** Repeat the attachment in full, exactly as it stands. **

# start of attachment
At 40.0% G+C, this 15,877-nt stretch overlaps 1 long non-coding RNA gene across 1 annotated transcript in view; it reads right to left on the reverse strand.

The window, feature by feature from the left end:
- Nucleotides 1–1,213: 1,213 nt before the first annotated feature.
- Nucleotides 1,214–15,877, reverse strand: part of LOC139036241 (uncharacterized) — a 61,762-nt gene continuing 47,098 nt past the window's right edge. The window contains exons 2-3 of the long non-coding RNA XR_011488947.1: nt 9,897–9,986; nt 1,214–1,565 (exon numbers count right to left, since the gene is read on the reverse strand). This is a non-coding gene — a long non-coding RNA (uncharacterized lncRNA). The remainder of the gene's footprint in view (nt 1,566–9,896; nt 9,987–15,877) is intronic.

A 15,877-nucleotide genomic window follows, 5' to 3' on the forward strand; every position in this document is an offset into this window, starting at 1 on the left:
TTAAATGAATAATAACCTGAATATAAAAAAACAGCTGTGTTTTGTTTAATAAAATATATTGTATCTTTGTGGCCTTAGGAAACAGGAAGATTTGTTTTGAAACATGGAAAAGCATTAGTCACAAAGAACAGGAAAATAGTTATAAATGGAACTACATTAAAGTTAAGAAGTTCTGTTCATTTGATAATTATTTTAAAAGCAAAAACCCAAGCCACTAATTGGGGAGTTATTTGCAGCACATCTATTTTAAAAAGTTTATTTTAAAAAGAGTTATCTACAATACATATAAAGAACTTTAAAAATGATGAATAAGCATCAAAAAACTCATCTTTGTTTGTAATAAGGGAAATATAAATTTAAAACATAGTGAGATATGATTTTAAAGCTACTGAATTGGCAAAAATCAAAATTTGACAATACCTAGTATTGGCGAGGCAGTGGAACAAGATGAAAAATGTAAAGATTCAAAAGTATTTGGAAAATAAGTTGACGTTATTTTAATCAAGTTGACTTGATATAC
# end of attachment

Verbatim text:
At 40.0% G+C, this 15,877-nt stretch overlaps 1 long non-coding RNA gene across 1 annotated transcript in view; it reads right to left on the reverse strand.

The window, feature by feature from the left end:
- Nucleotides 1–1,213: 1,213 nt before the first annotated feature.
- Nucleotides 1,214–15,877, reverse strand: part of LOC139036241 (uncharacterized) — a 61,762-nt gene continuing 47,098 nt past the window's right edge. The window contains exons 2-3 of the long non-coding RNA XR_011488947.1: nt 9,897–9,986; nt 1,214–1,565 (exon numbers count right to left, since the gene is read on the reverse strand). This is a non-coding gene — a long non-coding RNA (uncharacterized lncRNA). The remainder of the gene's footprint in view (nt 1,566–9,896; nt 9,987–15,877) is intronic.

A 15,877-nucleotide genomic window follows, 5' to 3' on the forward strand; every position in this document is an offset into this window, starting at 1 on the left:
TTAAATGAATAATAACCTGAATATAAAAAAACAGCTGTGTTTTGTTTAATAAAATATATTGTATCTTTGTGGCCTTAGGAAACAGGAAGATTTGTTTTGAAACATGGAAAAGCATTAGTCACAAAGAACAGGAAAATAGTTATAAATGGAACTACATTAAAGTTAAGAAGTTCTGTTCATTTGATAATTATTTTAAAAGCAAAAACCCAAGCCACTAATTGGGGAGTTATTTGCAGCACATCTATTTTAAAAAGTTTATTTTAAAAAGAGTTATCTACAATACATATAAAGAACTTTAAAAATGATGAATAAGCATCAAAAAACTCATCTTTGTTTGTAATAAGGGAAATATAAATTTAAAACATAGTGAGATATGATTTTAAAGCTACTGAATTGGCAAAAATCAAAATTTGACAATACCTAGTATTGGCGAGGCAGTGGAACAAGATGAAAAATGTAAAGATTCAAAAGTATTTGGAAAATAAGTTGACGTTATTTTAATCAAGTTGACTTGATATAC